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Legislation On Recovery Residences Advances to Senate

Democratic Del. Chris Hurst is sponsoring legislation to set up a certification process for recovery residences in the state. Craig Carper/WCVE News

Virginia’s opioid epidemic continues to grow. In response, lawmakers are working to improve one pathway to recovery through temporary supportive housing known as recovery residences. Right now in Virginia, there’s no definition or standards for recovery residences.

Democratic Del. Chris Hurst has a bill in to put those standards in place, and set up a process for voluntary certification through the state’s department of behavioral health. “And there are some bad actors out there,” Hurst said. “Frankly, there are some scam operations out there that are taking people's money without first dealing with the addiction itself.”

The bill also requires the behavioral health department to post a list of certified recovery residences on their website. Hughes Melton is the department’s director. “It does two things: It lets family members, individuals seeking care, community service boards, law enforcement… it lets them know where they are,” Melton said. “And it also gives them a certain amount of peace of mind about the quality of the services that a particular provider provides.”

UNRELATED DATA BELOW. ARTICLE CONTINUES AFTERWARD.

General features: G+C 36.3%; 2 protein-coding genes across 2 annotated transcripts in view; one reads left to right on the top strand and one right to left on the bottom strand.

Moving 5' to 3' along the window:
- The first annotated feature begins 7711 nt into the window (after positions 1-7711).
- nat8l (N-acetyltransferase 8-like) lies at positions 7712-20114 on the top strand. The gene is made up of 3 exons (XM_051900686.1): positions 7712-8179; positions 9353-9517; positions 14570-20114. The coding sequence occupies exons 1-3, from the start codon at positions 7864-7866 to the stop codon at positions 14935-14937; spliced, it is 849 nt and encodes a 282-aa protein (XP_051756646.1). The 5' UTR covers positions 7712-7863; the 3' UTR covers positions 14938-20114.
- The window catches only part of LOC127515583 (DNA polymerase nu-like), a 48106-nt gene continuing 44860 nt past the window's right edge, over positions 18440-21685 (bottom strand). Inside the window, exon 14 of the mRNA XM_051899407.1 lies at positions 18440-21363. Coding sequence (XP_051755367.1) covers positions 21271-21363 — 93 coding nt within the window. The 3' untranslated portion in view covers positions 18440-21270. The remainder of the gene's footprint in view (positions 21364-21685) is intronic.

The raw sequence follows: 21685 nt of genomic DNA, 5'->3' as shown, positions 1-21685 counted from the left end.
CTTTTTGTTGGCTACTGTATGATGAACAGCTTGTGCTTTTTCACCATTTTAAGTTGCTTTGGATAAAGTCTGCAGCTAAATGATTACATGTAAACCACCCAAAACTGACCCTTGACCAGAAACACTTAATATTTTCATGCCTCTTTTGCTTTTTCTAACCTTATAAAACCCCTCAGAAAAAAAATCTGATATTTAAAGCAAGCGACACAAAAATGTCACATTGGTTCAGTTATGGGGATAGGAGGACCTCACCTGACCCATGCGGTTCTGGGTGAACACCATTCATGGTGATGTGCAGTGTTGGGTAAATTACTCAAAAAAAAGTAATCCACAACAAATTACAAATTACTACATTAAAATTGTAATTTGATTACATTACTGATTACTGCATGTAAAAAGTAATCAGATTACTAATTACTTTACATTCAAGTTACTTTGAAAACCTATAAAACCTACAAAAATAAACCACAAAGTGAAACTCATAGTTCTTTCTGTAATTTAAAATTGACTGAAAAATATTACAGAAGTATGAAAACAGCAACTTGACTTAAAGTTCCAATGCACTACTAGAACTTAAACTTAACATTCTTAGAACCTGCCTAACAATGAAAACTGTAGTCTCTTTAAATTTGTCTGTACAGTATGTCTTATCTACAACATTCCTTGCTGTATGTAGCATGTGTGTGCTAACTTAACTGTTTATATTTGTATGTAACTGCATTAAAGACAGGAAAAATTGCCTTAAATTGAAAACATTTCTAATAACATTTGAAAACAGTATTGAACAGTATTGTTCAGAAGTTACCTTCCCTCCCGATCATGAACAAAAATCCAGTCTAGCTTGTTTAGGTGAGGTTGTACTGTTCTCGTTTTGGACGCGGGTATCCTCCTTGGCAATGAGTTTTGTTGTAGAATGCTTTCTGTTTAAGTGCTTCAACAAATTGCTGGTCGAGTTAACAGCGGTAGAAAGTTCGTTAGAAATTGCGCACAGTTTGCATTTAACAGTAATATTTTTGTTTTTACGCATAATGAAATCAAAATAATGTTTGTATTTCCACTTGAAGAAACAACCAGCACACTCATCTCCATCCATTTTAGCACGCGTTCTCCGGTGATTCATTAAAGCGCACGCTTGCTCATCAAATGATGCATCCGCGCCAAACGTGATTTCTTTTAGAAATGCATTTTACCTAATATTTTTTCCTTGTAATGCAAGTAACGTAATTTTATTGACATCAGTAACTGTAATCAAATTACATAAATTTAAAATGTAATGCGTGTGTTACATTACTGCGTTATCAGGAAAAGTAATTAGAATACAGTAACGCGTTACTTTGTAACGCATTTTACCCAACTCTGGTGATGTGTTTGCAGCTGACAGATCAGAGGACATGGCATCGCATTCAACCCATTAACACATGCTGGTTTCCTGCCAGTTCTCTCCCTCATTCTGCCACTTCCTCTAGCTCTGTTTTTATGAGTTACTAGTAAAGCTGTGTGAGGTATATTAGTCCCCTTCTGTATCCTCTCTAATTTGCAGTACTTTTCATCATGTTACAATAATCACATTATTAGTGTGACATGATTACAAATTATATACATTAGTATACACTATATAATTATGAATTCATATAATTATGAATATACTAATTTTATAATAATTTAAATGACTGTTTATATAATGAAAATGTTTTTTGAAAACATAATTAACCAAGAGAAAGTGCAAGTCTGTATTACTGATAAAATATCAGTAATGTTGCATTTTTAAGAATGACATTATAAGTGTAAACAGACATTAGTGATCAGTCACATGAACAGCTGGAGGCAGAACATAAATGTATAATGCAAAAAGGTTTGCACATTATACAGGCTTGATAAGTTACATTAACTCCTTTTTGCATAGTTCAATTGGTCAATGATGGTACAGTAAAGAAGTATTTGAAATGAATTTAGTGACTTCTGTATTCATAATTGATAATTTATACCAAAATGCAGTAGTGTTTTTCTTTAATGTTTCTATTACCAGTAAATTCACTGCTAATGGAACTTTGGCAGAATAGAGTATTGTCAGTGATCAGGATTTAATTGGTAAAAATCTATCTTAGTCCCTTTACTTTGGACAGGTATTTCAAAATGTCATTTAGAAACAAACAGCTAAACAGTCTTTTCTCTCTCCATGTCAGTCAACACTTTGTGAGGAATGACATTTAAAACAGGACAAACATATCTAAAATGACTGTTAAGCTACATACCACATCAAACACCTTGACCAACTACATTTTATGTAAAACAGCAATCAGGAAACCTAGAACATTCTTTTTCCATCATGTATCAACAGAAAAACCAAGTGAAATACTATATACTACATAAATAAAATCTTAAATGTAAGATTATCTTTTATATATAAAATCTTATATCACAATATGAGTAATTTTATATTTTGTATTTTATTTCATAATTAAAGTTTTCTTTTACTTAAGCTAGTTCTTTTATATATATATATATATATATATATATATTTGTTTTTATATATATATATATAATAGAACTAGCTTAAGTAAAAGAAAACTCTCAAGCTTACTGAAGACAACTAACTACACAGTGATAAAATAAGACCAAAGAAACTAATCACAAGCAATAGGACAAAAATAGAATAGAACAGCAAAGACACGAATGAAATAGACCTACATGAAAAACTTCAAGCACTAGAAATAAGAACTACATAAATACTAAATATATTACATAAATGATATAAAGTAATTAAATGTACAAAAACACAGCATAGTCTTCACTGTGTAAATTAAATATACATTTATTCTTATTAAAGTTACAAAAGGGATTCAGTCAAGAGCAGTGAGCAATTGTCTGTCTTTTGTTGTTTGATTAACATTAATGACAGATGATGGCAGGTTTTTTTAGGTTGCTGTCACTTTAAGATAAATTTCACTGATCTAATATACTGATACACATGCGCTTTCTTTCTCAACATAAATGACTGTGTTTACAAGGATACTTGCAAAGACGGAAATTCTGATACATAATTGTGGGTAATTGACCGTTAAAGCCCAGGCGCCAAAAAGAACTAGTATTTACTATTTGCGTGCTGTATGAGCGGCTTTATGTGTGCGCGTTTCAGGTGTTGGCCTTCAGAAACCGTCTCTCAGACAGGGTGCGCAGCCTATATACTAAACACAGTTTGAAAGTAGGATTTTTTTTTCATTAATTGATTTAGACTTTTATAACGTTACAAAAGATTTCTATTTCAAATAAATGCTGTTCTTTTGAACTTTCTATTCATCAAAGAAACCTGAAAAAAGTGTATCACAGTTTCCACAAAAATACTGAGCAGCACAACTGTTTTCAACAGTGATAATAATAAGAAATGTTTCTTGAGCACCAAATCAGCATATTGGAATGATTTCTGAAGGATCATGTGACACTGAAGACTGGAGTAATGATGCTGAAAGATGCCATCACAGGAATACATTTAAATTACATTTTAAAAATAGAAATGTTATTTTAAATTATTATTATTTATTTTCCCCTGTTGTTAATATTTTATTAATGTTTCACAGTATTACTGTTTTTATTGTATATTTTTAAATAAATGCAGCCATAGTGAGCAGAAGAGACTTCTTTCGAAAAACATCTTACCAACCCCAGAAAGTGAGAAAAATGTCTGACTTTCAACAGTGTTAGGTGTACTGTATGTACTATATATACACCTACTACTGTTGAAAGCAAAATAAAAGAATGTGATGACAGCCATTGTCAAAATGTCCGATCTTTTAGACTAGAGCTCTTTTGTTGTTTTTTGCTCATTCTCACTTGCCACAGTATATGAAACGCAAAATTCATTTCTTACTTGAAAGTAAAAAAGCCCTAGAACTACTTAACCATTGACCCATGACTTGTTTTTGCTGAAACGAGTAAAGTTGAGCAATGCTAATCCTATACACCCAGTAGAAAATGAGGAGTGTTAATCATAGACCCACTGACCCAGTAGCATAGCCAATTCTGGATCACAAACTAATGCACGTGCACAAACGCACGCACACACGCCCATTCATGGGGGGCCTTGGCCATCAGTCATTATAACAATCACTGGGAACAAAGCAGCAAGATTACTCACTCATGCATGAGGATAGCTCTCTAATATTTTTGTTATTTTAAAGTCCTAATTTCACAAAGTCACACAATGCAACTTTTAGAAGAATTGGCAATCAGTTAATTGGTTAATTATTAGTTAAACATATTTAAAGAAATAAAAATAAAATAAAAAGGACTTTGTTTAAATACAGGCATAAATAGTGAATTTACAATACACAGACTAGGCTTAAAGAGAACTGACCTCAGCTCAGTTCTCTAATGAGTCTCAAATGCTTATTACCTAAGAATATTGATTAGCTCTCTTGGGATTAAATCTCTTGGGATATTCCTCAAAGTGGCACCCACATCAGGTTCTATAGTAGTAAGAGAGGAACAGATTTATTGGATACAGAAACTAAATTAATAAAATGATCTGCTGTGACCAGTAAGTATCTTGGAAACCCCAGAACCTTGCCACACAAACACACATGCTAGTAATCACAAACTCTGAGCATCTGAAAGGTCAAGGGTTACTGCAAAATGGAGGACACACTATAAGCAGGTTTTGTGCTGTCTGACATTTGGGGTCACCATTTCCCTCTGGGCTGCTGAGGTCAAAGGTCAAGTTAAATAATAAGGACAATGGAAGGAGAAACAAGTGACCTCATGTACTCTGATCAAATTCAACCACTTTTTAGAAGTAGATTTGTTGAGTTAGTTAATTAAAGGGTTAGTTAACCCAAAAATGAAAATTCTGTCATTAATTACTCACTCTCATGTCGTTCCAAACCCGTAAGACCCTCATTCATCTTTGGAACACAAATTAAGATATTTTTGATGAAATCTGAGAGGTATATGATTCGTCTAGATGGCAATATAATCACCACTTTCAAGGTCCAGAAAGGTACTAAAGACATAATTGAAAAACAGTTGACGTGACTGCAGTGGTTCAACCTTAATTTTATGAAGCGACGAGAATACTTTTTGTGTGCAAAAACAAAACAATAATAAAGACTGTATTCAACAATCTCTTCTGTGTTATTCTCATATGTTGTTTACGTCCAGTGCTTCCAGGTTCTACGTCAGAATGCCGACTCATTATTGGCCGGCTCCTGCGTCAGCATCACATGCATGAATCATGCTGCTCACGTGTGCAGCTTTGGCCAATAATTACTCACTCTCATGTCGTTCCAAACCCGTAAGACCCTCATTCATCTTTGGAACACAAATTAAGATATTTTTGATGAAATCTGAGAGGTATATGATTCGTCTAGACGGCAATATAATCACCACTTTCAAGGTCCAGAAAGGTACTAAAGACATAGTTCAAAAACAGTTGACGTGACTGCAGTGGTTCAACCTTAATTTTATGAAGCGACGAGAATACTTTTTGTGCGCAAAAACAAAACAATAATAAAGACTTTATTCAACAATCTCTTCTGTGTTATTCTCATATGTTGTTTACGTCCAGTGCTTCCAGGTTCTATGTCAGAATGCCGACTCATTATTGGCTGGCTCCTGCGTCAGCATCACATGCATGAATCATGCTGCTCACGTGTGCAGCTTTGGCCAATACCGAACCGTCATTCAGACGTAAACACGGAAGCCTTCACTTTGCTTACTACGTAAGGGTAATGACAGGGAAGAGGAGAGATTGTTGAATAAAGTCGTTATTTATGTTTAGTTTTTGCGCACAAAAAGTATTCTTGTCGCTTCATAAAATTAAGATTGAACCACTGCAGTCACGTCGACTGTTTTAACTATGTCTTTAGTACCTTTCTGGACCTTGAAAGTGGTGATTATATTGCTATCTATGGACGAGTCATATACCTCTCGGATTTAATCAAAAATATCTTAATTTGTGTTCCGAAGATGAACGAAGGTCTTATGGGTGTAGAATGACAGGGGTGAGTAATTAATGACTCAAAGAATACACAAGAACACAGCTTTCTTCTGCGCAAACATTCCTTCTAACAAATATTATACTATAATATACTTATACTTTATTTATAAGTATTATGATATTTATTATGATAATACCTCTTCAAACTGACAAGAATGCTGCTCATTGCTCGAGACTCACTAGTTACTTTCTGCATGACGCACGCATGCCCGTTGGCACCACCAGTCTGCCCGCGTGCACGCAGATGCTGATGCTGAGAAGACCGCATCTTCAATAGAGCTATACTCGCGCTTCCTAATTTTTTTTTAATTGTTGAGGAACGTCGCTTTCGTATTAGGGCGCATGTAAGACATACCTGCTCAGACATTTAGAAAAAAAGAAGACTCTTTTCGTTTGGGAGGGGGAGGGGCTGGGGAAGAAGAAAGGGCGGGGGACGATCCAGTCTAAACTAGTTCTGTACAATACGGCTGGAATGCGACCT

Hurst’s bill passed in the House Tuesday, and now heads to the Senate.

Rhonda Thissen with Virginia’s National Alliance on Mental Illness says the legislation is a good start, but she’d like to see state licensing a requirement, not an option. “The bottom line is people need to be in a safe and secure and supportive environment,” Thissen said. “We would like to see some health and safety standards for these places so that we know that vulnerable people are not going to be abused.”

Megan Pauly reports on early childhood and higher education news in Virginia